"Theyíre making you go?" I asked.

  "Iím gonna be nothing."

There were more cars piling up at the stoplight, their engines were loud and I could hear the belts whining.  

"Iím fucked," he said. His face was turned up to us. He wanted us to say something. When we were silent, he pulled his t-shirt over his head so that we wouldnít see him cry. His heart was beating beneath his ribs, almost popping out of his chest like a scared, skinny cat.

"Youíre completely fucked," I said. 

I wanted to hate him but it was hard while he was in that condition. I tried to remember something that I liked about him, but I was drawing a blank.   It did occur to me that maybe we shouldnít go through with it, at least not right then. A car started honking, the driver was slumped down so I could only see the top of his head.

Charlie was ready. "God, will that light ever turn green?"

The streetlampís timer clicked on. The block was lit up in a bright, yellow burst. I could see scars on Coalís stomach. They were thick and white and ran up his belly like ladder rungs.

"Where did you get those?" I asked.

Coal fingered his scars. "My mom did that," he said. "Before. When she was drinking."

Coalís head was hanging loose at the neck. Charlie gave me the signal but I shook him off.

"Why not?" asked Charlie.

I took my hands out of my pockets and pointed to the same spot on my stomach.

"So?" asked Charlie.

Coal said, "I donít know what Iím going to do." The steam from his breath rose out through his shirt. He rubbed his thighs.  

"Itís not worth it," I said.  "The planís no good."

"Itís a fine plan," said Charlie.  He mouthed a few more words, but I pretended I couldnít understand.

Coal took his shirt off his head so we could see his face. His eyes were wet with tears. He smiled. He held up his homemade bomb.

"Iím just gonna set this one off right now," he said.

I said, "Sounds good."

"Can I get you back for this stuff later?" asked Coal. 

"Donít worry about it. We know youíre no good for it."  

Coal took out a blue wick and stuffed it in the top of his flare. He turned to Charlie.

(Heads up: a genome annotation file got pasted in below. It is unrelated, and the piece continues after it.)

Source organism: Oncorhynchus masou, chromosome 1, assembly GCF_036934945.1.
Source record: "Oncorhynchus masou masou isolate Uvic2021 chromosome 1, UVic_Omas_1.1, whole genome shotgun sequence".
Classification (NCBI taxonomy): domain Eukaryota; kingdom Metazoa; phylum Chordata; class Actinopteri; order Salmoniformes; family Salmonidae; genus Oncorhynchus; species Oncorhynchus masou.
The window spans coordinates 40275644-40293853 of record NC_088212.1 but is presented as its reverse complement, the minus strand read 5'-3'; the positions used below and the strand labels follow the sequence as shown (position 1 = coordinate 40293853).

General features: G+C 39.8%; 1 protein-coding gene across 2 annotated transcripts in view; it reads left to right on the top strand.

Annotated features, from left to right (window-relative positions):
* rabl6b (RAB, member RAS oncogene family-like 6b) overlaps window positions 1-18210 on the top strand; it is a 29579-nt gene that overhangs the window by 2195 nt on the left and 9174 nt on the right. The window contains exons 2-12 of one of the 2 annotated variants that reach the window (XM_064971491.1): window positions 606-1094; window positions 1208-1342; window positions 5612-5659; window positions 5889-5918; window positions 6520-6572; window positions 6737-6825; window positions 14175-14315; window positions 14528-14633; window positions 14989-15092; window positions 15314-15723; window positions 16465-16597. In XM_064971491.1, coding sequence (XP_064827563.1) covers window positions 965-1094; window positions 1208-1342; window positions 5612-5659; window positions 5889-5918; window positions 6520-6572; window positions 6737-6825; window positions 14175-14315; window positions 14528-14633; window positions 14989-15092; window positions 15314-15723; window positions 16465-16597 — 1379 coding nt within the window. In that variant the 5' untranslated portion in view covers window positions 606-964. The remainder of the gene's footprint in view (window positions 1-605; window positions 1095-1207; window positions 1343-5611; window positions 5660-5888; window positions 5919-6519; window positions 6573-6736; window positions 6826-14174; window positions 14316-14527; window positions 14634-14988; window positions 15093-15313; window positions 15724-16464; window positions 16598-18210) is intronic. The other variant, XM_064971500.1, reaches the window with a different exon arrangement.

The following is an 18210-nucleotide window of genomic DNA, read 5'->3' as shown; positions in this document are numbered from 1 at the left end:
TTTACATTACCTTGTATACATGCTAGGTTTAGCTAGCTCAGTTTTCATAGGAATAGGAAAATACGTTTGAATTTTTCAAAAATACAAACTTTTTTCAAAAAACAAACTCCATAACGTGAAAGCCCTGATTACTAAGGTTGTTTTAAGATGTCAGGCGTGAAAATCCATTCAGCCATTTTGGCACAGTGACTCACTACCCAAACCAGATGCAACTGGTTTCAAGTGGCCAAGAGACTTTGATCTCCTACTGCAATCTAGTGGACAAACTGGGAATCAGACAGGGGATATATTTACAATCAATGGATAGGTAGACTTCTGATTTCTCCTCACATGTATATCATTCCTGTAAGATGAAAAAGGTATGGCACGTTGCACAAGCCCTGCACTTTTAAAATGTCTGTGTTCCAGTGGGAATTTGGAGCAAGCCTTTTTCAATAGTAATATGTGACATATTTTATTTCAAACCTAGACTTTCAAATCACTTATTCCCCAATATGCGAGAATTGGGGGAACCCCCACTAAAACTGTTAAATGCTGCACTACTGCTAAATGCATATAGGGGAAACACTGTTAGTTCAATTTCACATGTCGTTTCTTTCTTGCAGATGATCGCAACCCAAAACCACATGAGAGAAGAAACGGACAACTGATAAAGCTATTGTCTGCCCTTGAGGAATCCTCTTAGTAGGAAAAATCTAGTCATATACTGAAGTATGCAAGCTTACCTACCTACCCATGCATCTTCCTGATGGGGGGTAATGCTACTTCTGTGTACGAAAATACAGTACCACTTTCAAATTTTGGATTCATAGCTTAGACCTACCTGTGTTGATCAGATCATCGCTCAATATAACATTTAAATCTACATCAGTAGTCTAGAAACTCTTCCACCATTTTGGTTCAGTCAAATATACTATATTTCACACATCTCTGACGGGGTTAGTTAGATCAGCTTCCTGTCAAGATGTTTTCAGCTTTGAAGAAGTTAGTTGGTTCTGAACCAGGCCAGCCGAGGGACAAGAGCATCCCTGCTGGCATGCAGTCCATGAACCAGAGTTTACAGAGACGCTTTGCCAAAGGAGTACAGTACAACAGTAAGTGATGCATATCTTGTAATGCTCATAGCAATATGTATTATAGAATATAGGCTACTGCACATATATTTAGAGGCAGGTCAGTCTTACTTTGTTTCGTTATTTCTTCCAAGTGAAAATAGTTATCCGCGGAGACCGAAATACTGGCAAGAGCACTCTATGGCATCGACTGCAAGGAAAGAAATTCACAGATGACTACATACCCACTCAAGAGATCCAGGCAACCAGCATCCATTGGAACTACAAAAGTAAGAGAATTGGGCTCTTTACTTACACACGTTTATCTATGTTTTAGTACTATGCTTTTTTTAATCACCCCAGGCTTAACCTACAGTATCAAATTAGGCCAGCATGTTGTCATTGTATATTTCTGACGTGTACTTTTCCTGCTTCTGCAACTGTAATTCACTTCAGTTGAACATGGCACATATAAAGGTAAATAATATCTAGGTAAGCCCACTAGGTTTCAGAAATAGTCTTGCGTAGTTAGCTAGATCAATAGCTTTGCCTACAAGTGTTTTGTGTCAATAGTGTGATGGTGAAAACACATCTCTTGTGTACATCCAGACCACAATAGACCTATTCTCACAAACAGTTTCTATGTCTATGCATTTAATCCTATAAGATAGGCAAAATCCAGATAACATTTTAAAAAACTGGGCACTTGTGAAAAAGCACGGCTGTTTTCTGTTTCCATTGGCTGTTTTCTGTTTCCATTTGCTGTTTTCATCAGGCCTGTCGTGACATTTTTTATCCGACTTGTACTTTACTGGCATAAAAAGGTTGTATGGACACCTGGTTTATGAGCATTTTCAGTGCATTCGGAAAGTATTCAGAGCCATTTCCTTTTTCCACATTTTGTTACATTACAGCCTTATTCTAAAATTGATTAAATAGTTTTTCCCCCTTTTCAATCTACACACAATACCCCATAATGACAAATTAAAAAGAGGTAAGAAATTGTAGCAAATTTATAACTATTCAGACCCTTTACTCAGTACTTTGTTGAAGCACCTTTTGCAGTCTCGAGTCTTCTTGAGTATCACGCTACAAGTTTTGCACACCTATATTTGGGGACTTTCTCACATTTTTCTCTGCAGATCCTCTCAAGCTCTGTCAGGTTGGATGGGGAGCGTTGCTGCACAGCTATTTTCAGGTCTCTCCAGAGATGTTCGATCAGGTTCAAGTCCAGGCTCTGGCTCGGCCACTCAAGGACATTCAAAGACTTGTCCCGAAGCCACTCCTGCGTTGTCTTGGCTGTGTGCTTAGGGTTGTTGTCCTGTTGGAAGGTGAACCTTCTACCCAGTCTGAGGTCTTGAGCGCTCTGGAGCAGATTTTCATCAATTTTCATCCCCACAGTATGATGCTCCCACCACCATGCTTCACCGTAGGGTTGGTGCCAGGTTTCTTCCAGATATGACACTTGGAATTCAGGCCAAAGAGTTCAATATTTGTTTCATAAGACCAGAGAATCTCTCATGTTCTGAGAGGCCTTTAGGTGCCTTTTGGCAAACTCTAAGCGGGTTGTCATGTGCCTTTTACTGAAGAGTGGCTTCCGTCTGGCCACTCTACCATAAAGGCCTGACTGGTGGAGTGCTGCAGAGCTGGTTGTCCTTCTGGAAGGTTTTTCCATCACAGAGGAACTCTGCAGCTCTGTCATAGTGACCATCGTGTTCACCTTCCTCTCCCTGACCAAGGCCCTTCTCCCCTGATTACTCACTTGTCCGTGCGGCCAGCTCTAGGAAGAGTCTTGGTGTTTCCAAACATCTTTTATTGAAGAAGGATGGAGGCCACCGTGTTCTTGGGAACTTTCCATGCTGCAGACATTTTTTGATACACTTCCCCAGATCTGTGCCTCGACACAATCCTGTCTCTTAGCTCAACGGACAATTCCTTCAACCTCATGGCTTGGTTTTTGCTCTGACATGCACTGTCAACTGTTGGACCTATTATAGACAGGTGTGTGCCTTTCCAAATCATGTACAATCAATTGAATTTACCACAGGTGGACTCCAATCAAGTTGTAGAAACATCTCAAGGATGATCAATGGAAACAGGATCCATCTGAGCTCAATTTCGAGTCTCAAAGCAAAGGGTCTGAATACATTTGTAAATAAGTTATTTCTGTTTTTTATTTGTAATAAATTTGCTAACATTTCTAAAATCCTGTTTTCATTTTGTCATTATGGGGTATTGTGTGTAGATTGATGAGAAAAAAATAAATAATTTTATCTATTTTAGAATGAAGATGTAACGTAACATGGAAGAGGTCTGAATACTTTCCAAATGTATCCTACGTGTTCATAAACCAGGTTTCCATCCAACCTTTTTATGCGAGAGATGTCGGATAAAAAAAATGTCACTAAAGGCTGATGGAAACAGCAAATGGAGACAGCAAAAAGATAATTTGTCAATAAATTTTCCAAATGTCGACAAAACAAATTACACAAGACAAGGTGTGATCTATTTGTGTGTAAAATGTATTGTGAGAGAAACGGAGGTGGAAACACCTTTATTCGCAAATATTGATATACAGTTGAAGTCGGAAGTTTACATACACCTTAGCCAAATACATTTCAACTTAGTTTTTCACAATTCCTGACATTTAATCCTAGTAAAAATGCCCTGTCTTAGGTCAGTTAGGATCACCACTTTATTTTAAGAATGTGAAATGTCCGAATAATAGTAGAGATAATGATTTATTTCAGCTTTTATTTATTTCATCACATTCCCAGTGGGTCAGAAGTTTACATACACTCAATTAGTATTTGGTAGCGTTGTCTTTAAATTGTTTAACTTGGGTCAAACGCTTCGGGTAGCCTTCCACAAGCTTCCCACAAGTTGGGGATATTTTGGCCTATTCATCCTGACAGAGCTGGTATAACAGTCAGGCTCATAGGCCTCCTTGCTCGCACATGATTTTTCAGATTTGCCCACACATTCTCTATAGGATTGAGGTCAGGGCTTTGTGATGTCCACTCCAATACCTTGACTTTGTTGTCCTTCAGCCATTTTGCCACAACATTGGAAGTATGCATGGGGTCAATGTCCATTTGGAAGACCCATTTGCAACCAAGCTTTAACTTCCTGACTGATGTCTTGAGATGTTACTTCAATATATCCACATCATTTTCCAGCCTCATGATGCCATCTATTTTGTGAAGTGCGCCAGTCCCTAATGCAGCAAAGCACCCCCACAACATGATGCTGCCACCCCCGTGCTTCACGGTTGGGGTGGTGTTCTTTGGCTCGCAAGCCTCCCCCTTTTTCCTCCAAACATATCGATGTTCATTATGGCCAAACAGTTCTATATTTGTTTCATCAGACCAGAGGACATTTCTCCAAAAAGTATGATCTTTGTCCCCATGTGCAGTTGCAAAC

"I could go burn down your gook motherís house with this," he said. He laughed.

There was nothing I could do then. Charlie slammed his foot into Coalís mouth. The kidís hands never went up to protect him.   The back of his head made a hollow thud against the brick. A driver who was stopped at the light pounded on the horn.   Coal tipped over unconscious and hit the sidewalk.  His eyes rolled up into his head and for a second I thought that might be it for him, but he came around quick, wiped the dirt from the side of his cheek and said, "What happened?"

"You donít know how fucking lucky you are," I said. 

The driver of the car was leaning on his horn. "Fuck him up," yelled the driver. "Fuck him up."

"Iím never gonna get to see you guys again."

I took the knife out of my pocket and put the tip to his face. My jaw was tight.   The muscles in my arm were so tense they were shaking.

"You have a big nose, you know that?"

"But I wonít have anything once we move," said Coal.

"Donít come back," I said.   "You shouldíve never come back."

Charlie gave him another kick and we ran off, sprinting so hard my chest burned.

When we were down the street in a neighborhood, Charlie said, "I canít believe you let him get away with that."

There wasnít much to our corner of the city, but I loved it.  The gravel behind the Arab market had old couches sitting in the shade of the overgrown bushes.   The park was long and narrow, dark at night, with a lake that turned black from algae in the winter.  I knew which houses had motion sensors, which stoplights never changed, which lazy dog owners let their animals run untethered around the neighborhood.  

Me and Charlie split up when we got to the end of the street. Him towards his house, me to mine.   

Case Miller is a writer from Arizona.  ďNo Cuts to Swell ItĒ is an excerpt from his novel The Opposite of Family.  He currently works construction in New Orleans, Louisiana.